Death, sex, politics, and religion | Bleader

Death, sex, politics, and religion

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Everyone's talking about death these days. I guess it's more fun than following the campaign ads. Depending on who you read, the fear of death may make you a bigot, or a Republican, or a Buddhist.

 

 

 

  • Amanda Marcotte writes, "As Lorraine noted in her post on this the other day, one of the primary features of turning someone into an Other that you can feel superior towards is to symbolically cast them as embodied and then implicitly or even explicitly cast yourself as superior and transcendent of bodily concerns. How does this work? Well, . . . you have racists who think that white people are smarter than black people and concurrently that black people are better athletes, which is a way of saying that black people are embodied but white people are somehow transcendent. Fundie homophobes obsess over anal sex because to them, penetration is about humiliating and embodying the penetrated one, showing that she is just a fleshy thing that will die. That men can get penetrated means men are soft, fleshy beings that will die and this causes them to panic." More, including the application to torture and some good links.

  • The omnipresent Cass Sunstein blogs about a 2004 study (abstract here) that found people were more likely to approve of Bush's policies and to vote for him after being reminded that they would die someday.  "Unless circumstances have relevantly changed since 2004, Bush -- and almost certainly Republican candidates more generally -- are likely to benefit from any reference to terrorism or the September 11 attacks. So Karl Rove knows exactly what he is doing." More. The generic name for this kind of research is "mortality salience."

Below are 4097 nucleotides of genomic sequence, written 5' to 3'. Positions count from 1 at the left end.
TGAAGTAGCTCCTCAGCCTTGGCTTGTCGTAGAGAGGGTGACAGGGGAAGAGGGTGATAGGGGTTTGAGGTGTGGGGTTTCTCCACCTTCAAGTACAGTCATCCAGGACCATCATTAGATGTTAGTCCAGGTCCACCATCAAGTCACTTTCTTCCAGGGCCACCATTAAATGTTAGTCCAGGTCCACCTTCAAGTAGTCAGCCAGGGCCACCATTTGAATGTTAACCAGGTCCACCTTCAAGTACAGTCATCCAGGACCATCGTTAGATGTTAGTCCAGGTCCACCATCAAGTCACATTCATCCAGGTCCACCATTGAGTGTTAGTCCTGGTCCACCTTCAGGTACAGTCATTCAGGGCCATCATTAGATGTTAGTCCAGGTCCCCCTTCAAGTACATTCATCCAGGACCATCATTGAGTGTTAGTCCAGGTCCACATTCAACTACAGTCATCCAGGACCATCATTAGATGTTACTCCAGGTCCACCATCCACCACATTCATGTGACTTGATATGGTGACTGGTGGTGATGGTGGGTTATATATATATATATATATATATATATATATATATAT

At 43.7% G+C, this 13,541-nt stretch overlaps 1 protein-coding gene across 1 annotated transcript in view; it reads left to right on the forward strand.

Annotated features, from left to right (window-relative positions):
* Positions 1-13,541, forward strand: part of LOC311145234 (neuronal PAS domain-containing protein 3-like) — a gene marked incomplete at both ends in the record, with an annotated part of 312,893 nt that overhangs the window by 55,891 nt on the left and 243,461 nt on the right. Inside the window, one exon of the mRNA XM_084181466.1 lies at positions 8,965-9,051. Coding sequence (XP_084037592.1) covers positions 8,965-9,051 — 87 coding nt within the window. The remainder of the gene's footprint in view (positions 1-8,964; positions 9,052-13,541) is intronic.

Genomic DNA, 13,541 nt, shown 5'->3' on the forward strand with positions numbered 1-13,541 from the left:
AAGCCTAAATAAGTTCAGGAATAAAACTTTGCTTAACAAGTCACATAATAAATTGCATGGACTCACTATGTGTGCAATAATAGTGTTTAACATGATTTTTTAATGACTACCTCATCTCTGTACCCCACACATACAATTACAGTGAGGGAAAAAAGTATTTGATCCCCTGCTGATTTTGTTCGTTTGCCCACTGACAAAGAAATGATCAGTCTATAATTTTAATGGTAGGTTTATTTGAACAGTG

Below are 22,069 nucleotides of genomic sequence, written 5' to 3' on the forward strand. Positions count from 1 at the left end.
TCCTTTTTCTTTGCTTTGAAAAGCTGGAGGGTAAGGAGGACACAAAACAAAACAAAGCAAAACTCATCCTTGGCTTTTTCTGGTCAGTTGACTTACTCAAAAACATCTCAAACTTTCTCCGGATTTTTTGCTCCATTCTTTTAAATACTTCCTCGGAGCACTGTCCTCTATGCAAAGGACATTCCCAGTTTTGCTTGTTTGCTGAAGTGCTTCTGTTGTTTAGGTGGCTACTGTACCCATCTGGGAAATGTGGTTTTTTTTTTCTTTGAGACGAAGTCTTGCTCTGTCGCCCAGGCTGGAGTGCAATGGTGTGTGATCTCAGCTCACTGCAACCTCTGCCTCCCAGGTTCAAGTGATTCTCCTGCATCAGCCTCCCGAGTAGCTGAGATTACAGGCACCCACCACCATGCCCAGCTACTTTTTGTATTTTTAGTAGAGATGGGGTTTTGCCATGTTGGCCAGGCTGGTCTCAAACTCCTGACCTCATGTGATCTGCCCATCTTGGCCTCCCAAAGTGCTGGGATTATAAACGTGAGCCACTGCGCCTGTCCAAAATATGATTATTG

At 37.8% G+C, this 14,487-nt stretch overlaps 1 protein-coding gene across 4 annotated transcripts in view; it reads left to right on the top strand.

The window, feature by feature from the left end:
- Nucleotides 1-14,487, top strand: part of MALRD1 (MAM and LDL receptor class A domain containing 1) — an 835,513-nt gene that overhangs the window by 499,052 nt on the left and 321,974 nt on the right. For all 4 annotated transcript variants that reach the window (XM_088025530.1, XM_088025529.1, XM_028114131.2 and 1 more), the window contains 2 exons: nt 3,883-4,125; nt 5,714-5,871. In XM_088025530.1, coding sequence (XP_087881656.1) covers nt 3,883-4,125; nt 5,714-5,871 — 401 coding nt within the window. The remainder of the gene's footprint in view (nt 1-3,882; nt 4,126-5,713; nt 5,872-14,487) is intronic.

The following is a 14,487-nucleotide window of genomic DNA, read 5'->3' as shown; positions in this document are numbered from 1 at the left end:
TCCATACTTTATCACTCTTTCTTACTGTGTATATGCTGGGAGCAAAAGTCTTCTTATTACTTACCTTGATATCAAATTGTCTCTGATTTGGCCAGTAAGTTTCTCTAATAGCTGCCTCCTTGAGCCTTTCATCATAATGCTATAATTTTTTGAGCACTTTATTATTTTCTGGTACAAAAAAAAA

• My one-time classmate and longtime friend, philosopher David Loy, has published in this area too, but he takes it in a different direction. "Consciousness of death is our primary repression [contra Freud].  The Buddhists claim that, since the self is insubstantial, the death-denial represents quite valid suspicion that 'I' do not really exist.  Fear of physical death is one manifestation of the deeper fear of the death of this 'I'." The cure is to recognize the truth. "When I am no longer striving to make myself real through things, I am actualized. When I stop trying to become something, I discover that I am everything." Bad news for fundamentalism, both political and religious. Much more.

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